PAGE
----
July 23, 2016 - 10:30 AM
"WE ARE NOT THE COUNTRY THAT WE WERE WHEN THAT OFFENCE WAS CREATED"
KAMLOOPS - A Kamloops woman will have her second-degree murder charge downgraded to what experts call an "outdated" charge that came into law in 1948.
Courtney Saul still faces criminal sanctions if found guilty of killing her infant son in 2011 but will no longer face life imprisonment. A prosecutor indicated in court the murder charge would be stayed in favour of infanticide, a law that remains in the criminal code based on English law from 1922.
Canada's Criminal Code defines infanticide as when a woman wilfully commits an act or omission causing the death of her newly-born child, if "at the time of the act or omission she is not fully recovered from the effects of giving birth." It describes the mother's mind as "disturbed" at the time.
Although she cannot comment on this specific case, B.C.'s Representative of Children and Youth Mary Ellen Turpel-Lafond agreed to speak about the law in general. She says this term alone makes the offence outdated, and it goes back to a time when women were considered to have a compromised mindset.
"It comes from a different era which in a way minimized the value of a life of an infant," Turpel-Lafond says. "And somehow women were not of a sound mind at the time of birth."
Turpel-Lafond says although women can suffer from postpartum depression, it is still a mental disorder and should be treated as such.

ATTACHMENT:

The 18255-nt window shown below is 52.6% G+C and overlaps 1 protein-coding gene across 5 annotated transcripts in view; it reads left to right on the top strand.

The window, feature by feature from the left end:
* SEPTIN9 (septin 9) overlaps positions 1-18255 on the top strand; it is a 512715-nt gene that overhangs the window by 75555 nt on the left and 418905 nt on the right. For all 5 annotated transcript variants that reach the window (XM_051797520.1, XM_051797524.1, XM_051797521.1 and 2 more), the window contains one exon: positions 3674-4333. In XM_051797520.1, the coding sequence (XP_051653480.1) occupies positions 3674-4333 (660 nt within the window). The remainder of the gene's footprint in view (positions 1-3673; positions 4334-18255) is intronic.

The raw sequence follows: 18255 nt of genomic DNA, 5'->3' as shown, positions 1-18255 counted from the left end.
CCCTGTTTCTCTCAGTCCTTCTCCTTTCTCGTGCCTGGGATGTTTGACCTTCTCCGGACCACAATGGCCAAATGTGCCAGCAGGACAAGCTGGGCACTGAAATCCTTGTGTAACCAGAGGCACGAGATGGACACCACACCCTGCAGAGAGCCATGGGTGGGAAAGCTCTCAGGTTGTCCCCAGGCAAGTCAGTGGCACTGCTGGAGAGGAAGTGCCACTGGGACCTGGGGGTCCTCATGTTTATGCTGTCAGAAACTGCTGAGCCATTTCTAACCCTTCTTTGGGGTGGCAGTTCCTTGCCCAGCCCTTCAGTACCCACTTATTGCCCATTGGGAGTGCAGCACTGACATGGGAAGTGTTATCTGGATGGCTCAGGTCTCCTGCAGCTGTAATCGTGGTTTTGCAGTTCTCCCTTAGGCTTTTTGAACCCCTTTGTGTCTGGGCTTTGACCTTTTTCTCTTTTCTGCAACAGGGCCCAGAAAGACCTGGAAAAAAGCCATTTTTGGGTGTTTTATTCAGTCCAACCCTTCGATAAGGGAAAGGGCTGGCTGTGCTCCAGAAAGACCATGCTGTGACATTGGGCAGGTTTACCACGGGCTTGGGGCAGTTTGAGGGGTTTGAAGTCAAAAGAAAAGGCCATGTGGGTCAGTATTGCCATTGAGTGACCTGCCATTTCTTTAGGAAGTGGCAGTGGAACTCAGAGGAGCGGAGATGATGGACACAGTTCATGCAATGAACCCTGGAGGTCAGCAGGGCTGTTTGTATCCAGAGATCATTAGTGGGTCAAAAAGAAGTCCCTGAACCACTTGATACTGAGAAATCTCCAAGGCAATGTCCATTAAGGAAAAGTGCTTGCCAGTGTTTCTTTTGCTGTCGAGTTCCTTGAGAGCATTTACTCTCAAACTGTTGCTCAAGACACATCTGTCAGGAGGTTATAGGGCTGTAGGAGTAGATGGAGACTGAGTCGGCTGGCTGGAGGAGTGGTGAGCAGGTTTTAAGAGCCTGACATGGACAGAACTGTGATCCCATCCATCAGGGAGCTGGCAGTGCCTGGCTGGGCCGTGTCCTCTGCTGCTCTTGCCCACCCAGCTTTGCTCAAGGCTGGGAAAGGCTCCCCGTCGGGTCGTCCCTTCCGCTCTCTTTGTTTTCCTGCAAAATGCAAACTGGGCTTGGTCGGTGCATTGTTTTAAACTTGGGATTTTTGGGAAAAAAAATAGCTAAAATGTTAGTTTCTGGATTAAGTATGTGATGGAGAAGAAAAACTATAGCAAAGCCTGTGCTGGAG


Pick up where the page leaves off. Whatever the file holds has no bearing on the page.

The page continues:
"If there's a mental disorder, there's a mental disorder," Turpel-Lafond says.
Grant Wilson, president of the Canadian Children's Rights Council, says the country's infanticide law is completely outdated.
"Basically what it comes down to, is the law should be taken off the books and it should have been taken off the books a long time ago," Wilson said.
The council is a non-governmental organization that describes itself as a non-profit advocacy group for children's rights. Wilson believes that both men and women can suffer from depression after a child is born, but that should be treated as a mental disorder.
“There are some people, unfortunately, that are just killers.”
The biggest difference between an infanticide conviction and a second-degree murder conviction, is the presence of a mandatory life sentence.
"Beyond the heinous and disturbing circumstances, the difficulty is the law itself," Turpel-Lafond says.
If a woman is convicted of infanticide, the maximum she will serve behind bars is five years, which advocates say is not enough.
"We are not the country that we were when that offence was created and placed in the criminal code," Turpel-Lafond says.
Saul will be appearing in court next month, when her charge will be formally changed to infanticide.
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